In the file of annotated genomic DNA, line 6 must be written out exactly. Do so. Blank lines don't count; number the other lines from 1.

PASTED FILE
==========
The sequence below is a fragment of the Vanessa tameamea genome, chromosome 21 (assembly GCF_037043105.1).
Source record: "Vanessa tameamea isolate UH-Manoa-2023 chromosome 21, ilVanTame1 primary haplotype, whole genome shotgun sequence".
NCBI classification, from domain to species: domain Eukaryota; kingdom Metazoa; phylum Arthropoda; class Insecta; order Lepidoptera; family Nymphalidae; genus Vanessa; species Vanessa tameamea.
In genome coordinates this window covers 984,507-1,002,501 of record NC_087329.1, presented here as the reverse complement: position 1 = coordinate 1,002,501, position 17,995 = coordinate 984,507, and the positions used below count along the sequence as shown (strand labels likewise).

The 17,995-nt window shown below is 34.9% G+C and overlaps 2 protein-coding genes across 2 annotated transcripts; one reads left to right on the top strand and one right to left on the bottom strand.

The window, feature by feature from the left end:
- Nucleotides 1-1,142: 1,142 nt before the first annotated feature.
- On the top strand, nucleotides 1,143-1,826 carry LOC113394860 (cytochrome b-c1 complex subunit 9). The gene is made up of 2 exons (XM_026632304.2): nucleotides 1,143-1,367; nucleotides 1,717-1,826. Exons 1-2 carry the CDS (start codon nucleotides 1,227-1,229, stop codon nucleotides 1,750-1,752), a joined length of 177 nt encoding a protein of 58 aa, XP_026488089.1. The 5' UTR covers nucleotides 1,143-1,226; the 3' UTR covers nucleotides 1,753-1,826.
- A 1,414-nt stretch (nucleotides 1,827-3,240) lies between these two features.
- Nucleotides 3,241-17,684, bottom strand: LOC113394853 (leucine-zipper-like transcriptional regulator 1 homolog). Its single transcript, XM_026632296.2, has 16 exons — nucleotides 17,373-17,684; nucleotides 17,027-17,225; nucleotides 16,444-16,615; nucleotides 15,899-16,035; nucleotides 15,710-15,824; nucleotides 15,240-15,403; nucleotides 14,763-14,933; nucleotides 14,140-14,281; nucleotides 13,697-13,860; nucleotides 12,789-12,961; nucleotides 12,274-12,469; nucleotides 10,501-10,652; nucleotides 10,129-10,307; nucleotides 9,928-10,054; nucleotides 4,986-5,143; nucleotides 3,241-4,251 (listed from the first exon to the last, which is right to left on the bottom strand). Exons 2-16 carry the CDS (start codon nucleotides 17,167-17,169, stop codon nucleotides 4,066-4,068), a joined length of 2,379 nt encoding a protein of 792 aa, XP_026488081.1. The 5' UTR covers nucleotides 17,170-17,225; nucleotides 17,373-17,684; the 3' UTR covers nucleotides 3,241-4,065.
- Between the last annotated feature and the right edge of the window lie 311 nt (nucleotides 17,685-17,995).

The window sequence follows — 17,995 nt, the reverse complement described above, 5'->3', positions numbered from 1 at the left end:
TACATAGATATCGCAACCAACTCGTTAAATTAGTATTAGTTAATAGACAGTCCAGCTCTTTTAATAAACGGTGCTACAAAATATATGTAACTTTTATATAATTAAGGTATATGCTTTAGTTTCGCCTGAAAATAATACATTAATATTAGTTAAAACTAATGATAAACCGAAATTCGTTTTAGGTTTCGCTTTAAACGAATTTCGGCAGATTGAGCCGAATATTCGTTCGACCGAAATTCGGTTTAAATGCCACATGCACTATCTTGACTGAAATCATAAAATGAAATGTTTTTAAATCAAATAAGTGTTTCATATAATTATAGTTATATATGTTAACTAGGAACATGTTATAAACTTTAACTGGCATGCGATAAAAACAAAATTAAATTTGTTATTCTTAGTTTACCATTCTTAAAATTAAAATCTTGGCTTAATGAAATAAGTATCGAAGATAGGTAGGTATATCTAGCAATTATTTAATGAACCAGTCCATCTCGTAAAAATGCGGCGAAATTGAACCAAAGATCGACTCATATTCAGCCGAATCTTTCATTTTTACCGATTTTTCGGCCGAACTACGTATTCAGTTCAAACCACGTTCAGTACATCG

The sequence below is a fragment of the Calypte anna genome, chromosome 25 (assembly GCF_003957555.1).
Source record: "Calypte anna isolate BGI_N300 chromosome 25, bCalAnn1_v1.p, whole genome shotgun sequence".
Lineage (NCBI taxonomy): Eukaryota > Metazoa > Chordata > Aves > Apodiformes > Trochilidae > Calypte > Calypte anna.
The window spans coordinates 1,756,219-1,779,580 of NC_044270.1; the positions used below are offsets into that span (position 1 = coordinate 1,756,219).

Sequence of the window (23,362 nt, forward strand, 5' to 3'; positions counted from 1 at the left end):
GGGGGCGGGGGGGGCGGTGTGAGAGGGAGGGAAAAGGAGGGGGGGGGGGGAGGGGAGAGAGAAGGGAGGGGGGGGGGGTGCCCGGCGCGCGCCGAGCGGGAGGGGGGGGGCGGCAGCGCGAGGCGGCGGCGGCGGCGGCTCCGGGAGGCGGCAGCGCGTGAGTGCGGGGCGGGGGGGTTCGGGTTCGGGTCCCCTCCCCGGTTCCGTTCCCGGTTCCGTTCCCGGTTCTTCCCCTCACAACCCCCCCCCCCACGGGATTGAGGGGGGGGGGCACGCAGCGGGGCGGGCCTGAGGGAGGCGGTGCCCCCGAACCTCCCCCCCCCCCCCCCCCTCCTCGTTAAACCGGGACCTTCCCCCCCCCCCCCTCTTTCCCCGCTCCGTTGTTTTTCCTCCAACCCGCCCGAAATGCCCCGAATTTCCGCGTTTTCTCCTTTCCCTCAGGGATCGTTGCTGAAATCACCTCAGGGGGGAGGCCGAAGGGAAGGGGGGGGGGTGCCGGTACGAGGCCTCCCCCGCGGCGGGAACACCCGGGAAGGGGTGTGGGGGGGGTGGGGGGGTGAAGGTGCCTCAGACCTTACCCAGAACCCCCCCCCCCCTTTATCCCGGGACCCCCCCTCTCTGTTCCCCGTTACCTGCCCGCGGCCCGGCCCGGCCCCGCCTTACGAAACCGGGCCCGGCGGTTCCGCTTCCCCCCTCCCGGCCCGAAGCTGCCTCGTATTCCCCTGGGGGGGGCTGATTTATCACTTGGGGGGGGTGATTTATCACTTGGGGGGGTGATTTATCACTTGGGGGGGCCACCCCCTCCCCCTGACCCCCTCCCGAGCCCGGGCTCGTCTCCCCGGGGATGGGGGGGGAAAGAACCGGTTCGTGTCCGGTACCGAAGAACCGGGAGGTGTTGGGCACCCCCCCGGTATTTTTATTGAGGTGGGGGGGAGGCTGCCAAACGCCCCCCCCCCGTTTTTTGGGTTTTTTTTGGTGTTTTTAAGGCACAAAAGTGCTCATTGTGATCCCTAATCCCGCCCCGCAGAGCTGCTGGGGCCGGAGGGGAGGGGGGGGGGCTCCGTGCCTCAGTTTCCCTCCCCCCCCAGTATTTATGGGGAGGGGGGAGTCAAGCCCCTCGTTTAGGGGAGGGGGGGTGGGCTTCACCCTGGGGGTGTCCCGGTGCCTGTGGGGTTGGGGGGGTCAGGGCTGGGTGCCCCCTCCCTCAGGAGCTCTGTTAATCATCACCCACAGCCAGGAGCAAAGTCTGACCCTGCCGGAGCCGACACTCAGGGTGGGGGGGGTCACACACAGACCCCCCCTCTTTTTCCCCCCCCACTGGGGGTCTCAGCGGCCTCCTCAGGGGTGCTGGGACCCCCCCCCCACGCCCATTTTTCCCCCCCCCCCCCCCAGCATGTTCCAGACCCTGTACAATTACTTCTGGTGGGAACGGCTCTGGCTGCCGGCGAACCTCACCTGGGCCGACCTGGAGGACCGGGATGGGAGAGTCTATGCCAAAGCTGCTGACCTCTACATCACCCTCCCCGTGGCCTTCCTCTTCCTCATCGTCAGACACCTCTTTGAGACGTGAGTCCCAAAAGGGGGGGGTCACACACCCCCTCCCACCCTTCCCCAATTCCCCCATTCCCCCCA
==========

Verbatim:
The window, feature by feature from the left end: